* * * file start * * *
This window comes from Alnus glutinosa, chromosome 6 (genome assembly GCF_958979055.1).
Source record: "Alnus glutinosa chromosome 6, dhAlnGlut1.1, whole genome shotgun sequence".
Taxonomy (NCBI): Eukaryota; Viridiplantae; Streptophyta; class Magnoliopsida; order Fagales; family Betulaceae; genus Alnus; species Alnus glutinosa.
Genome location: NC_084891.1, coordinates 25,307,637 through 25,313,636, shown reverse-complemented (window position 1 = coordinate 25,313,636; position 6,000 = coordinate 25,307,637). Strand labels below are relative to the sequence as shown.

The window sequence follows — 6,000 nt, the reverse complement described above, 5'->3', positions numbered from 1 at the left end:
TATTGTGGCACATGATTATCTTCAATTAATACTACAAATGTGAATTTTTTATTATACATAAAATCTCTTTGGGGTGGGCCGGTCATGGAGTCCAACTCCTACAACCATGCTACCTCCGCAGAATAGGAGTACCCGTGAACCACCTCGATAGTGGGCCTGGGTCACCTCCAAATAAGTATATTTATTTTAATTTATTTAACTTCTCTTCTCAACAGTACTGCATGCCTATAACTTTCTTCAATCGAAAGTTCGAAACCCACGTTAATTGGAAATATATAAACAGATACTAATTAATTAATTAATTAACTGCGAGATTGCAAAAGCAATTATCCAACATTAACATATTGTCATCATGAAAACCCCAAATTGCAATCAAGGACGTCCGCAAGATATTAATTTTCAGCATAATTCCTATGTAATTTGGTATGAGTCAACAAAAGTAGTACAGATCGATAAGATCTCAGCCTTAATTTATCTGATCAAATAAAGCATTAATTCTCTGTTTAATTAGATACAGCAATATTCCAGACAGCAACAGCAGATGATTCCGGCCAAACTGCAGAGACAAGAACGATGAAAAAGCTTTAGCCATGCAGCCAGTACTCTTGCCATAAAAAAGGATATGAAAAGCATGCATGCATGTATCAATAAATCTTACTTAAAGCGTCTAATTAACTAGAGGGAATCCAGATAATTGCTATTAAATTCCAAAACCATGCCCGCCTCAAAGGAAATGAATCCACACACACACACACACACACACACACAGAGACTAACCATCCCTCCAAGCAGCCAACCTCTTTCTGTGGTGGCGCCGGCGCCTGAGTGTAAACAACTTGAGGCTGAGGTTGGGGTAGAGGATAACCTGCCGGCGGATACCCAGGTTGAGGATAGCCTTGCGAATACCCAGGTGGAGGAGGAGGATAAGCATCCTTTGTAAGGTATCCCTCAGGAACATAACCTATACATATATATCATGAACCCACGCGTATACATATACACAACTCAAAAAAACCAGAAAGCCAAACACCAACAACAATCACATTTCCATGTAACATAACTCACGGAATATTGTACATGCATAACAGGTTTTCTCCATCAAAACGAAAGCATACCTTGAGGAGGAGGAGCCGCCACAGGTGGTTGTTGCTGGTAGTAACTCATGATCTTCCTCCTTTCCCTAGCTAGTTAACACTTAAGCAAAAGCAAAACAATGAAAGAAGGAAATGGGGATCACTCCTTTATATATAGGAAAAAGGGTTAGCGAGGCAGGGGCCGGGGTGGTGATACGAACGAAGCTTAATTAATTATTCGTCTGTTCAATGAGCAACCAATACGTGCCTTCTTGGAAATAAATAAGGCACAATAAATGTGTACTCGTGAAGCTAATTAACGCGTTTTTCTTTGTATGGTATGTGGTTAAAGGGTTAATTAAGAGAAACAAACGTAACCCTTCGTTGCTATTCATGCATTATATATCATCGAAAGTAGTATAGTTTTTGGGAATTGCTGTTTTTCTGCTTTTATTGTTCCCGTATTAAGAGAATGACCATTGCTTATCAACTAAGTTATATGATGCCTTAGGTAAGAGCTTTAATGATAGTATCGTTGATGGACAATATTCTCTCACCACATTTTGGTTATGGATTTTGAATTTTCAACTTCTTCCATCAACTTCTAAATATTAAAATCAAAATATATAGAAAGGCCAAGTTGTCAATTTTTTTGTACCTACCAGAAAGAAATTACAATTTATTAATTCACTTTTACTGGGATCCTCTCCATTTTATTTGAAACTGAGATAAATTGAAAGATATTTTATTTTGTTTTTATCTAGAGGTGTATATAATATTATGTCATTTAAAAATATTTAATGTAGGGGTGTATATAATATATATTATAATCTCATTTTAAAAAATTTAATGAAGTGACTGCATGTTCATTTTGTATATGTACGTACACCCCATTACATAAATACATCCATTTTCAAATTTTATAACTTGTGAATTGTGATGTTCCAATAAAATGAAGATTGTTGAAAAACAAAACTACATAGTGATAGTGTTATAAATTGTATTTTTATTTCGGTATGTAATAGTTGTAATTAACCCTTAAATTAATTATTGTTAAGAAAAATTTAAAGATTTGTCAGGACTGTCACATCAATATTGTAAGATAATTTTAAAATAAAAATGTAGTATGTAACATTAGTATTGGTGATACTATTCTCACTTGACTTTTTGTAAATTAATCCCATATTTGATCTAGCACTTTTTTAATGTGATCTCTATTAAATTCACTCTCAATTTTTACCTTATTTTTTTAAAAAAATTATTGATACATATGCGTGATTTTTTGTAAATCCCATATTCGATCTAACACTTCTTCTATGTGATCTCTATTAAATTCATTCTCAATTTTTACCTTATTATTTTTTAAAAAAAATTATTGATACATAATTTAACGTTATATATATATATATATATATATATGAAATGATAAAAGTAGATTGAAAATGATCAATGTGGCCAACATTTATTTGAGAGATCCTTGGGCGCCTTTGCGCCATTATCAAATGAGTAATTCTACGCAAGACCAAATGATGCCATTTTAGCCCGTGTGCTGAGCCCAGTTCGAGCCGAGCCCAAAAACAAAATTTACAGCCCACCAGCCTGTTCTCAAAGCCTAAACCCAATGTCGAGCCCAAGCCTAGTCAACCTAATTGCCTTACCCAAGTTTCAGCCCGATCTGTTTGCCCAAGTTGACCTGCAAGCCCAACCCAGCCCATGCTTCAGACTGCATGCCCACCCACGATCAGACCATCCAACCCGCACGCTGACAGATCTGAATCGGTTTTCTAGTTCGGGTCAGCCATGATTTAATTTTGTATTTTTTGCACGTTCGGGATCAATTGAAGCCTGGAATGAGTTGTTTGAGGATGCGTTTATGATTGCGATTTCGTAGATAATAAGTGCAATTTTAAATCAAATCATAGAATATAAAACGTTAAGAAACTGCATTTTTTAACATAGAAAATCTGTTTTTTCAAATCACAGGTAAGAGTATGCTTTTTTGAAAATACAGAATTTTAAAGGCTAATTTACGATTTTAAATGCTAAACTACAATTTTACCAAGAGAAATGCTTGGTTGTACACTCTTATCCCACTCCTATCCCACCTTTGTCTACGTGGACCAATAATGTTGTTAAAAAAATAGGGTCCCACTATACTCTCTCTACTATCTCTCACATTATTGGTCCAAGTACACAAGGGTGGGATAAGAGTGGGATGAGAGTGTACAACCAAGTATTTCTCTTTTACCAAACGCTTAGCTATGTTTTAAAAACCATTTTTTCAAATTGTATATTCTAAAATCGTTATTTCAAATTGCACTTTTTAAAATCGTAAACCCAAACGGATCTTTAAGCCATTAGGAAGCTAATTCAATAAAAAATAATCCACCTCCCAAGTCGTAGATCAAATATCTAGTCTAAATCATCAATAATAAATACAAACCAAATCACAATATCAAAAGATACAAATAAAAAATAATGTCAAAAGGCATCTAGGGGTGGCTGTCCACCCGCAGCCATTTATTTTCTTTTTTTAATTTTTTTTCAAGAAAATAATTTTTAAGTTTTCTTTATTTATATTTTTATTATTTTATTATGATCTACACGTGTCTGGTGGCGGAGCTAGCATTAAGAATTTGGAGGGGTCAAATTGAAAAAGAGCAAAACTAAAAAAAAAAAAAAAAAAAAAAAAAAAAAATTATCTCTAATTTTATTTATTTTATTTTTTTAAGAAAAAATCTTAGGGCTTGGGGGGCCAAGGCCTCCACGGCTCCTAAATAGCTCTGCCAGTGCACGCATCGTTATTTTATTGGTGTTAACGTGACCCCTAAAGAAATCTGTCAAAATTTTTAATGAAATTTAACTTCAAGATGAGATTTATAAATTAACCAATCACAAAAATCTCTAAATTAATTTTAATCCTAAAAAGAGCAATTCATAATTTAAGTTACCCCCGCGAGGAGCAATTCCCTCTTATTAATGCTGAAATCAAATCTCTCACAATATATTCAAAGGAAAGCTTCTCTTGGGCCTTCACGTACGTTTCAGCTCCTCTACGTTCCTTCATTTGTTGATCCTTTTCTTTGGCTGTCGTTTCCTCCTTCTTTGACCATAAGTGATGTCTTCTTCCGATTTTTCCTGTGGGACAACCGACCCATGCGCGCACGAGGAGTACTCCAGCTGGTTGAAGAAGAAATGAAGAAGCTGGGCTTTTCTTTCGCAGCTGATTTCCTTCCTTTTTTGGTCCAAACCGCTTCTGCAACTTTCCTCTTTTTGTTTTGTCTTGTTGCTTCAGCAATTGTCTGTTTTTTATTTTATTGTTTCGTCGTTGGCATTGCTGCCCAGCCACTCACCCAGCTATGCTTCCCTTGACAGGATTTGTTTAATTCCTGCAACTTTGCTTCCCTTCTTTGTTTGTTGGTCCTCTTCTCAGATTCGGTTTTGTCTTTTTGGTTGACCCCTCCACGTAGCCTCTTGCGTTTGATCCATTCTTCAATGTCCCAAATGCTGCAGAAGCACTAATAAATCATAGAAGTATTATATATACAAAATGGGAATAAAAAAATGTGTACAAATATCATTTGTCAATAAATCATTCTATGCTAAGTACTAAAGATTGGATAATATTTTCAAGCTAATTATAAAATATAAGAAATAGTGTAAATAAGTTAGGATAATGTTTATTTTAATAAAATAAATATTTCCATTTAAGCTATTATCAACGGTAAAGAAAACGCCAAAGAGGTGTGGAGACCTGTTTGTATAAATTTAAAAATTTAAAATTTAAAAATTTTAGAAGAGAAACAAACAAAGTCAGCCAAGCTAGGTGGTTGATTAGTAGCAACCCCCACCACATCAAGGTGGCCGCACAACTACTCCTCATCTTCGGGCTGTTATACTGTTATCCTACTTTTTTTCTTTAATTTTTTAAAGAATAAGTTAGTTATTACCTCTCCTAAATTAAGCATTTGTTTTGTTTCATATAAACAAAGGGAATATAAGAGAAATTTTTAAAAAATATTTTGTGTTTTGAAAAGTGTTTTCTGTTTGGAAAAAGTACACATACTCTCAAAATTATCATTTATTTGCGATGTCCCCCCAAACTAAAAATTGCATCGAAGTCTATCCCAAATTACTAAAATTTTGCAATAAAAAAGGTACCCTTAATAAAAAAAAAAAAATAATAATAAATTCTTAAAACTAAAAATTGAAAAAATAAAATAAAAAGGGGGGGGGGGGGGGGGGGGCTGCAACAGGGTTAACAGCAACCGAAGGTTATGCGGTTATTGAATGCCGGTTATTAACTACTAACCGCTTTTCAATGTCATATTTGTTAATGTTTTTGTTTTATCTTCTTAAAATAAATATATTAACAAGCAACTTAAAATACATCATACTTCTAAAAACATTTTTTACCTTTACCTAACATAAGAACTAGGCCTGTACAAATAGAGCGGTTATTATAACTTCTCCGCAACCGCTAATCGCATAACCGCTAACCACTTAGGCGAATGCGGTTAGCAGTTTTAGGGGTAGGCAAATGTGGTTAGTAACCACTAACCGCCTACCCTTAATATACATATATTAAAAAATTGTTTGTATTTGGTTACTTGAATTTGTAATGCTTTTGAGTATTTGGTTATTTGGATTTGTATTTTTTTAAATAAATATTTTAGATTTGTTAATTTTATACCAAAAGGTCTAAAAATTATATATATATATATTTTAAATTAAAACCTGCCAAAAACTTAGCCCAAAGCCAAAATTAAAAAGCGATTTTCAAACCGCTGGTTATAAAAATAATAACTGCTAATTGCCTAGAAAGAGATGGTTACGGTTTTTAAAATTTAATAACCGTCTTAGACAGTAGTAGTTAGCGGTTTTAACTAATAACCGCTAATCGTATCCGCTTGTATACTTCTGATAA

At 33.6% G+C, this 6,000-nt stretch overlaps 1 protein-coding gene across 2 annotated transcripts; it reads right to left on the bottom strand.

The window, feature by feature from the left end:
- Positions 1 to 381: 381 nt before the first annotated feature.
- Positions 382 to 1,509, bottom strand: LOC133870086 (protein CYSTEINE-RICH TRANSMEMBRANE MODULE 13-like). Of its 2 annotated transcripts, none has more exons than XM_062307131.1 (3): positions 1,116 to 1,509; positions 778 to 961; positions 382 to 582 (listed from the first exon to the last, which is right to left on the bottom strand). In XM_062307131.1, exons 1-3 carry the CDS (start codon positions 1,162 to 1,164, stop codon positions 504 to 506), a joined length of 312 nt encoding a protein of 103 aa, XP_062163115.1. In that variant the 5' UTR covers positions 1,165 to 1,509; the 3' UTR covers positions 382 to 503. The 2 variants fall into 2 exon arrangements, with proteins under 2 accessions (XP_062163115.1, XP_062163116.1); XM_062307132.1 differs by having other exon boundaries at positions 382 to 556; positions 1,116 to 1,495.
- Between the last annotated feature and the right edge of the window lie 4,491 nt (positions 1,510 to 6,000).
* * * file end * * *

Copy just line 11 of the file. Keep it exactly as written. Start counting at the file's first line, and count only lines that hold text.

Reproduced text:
- Between the last annotated feature and the right edge of the window lie 4,491 nt (positions 1,510 to 6,000).